Knut Knutsen. The Norwegian Embassy in Stockholm

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I discovered this building on a recent trip to Stockholm. Despite the fact that it was not one of my planned stops, I actually came across the building while going to Tekniska Museet, in Djurgåden. I was surprised with the differences between this building and the surrounding embassies. At the same time, the rhythmic articulation of the volumes recalled some of the Frank Lloyd Wright’s Houses.

After some research in the library, I discovered that the embassy was designed by the architect Knut Knutsen (1903-1969), who had a close professional and personal relation with Arne Korsmo.  This architect, often overshadowed by Sverre Fehn, Lund & Slaatto or Arnstein Arneberg, was one of the most prolific architects in Norway and won the competition in 1948 against some of he mentioned architects.

When we look at the plan Knutsen designed, probably the main reason for winning the competition, we see a simple and practical building, but without renouncing to a certain representative image in line with the importance of the building. To relate the embassy with the landscape, which was always an important act for Norwegian architects, the architect employed different resources. For example, the horizontality of the building stresses the lines in the landscape in the same way that the vertical windows relate to the trees.

Knutsen, with this building, was a pioneer in breaking down the conventional conception of how a public building could be. We were used to a flashy architecture  witch pretended to create big images associated with power. Against current trends, this embassy looks smaller than it is in fact. The rhythmic articulation of the volumes, as I mentioned in the begining, or the fragmentation of the design, generate a humble building. The US embassy, which is located next to our project, projects the opposite idea, making the humble attitude of the building even more visible.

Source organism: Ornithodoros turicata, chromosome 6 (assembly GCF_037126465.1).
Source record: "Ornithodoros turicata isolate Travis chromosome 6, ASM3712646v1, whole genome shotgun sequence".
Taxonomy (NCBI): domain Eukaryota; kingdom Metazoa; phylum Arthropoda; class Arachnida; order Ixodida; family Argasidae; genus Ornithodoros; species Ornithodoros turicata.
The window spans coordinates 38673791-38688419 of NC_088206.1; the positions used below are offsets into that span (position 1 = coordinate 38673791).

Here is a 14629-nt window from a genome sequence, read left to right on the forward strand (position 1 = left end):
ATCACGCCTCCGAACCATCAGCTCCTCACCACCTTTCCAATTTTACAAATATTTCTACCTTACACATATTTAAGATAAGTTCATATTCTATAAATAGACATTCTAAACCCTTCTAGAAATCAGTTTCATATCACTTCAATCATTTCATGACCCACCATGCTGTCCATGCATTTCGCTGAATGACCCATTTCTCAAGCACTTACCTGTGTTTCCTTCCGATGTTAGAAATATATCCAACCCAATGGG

If we come back to the plan, we can find other architectures that follow this rules of fragmentation of the space and the volume. For instance, Villa McCormick designed by Frank Lloyd Wright in 1907, is one of the most clear in this sense. In a study trip to Japan, I realized that this is a rather usual strategy to design public buildings with important  representative roles. Perhaps the most famous plan is the Katsura Palace where the rhythm of the spaces is the same that in the Norway embassy, only in a different scale.